ESA 2008: Algorithms - ESA 2008 pp 381-392

# Improved Randomized Results for That Interval Selection Problem

• Leah Epstein
• Asaf Levin
Conference paper
Part of the Lecture Notes in Computer Science book series (LNCS, volume 5193)

## Abstract

Online interval selection is a problem in which intervals arrive one by one, sorted by their left endpoints. Each interval has a length and a non-negative weight associated with it. The goal is to select a non-overlapping set of intervals with maximal total weight and run them to completion. The decision regarding a possible selection of an arriving interval must be done immediately upon its arrival. The interval may be preempted later in favor of selecting an arriving overlapping interval, in which case the weight of the preempted interval is lost. We follow Woeginger [10] and study the same models. The type of instances we consider are C-benevolent instances, where the weight of an interval in a monotonically increasing (convex) function of the length, and D-benevolent instances, where the weight of an interval in a monotonically decreasing function of the length. Some of our results can be extended to the case of unit length intervals with arbitrary costs. We significantly improve the previously known bounds on the performance of online randomized algorithms for the problem, namely, we introduce a new algorithm for the D-benevolent case and for unit intervals, which uses a parameter θ and has competitive ratio of at most $$\frac{\theta^2\ln\theta}{(\theta-1)^2}$$. This value is equal to approximately 2.4554 for θ ≈ 3.513 being the solution of the equation x − 1 = 2ln x. We further design a lower bound of 1 + ln 2 ≈ 1.693 on the competitive ratio of any randomized algorithm. The lower bound is valid for any C-benevolent instance, some D-benevolent functions and for unit intervals. We further show a lower bound of $$\frac 32$$ for a wider class of D-benevolent instances. This improves over previously known lower bounds. We also design a barely random online algorithm for the D-benevolent case and the case of unit intervals, which uses a single random bit, and has a competitive ratio of 3.22745.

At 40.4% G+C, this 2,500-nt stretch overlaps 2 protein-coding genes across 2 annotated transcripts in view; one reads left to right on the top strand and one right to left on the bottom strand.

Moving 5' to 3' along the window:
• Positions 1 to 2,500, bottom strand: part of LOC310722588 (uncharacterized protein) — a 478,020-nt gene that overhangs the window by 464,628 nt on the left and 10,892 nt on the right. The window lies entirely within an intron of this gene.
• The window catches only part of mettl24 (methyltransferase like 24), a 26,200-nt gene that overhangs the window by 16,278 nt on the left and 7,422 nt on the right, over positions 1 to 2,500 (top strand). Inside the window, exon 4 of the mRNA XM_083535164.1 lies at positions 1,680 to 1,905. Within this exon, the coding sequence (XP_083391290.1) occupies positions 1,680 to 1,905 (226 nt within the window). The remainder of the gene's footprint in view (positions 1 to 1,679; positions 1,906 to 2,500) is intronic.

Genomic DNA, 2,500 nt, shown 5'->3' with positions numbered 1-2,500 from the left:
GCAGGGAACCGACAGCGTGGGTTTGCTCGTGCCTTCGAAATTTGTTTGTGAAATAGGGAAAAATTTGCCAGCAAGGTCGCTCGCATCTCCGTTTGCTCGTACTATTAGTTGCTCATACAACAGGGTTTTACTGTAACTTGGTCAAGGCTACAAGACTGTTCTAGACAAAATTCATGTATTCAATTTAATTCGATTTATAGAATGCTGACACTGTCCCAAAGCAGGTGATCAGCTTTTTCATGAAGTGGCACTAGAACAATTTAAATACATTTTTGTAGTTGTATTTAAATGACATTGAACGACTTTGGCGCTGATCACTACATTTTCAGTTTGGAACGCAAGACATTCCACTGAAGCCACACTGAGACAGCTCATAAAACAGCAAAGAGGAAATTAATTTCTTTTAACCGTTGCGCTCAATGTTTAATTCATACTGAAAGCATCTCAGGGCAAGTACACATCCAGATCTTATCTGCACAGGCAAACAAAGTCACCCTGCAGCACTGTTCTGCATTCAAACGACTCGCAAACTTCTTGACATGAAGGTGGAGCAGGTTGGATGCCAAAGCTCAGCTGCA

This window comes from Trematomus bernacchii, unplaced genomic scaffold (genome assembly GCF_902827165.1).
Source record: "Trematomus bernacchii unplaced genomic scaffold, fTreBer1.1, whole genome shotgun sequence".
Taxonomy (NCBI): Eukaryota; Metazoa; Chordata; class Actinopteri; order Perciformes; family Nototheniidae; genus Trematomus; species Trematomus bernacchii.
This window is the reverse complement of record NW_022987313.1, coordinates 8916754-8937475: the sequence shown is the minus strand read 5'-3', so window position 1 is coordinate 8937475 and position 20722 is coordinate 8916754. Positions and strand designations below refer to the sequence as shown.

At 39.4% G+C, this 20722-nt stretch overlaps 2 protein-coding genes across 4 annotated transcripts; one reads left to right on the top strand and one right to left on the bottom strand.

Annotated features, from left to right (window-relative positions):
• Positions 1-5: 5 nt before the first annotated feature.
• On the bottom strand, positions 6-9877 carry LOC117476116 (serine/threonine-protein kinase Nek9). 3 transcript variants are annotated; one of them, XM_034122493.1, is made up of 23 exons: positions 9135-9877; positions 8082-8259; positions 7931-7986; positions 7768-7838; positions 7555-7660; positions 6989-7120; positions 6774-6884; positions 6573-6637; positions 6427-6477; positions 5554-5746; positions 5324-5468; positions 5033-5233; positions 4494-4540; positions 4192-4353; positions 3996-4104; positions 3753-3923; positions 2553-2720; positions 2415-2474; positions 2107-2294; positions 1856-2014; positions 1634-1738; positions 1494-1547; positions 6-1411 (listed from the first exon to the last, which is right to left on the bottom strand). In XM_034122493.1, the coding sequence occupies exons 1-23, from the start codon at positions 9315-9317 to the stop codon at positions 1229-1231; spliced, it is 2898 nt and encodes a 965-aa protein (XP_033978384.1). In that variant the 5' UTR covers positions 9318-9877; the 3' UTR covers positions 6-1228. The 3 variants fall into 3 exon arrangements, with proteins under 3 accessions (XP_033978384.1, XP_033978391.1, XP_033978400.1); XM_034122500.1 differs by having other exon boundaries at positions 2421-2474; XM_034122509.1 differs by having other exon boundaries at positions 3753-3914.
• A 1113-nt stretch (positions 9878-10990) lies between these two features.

## Keywords

Unit Interval Competitive Ratio Online Algorithm Marginal Probability Deterministic Algorithm
These keywords were added by machine and not by the authors. This process is experimental and the keywords may be updated as the learning algorithm improves.

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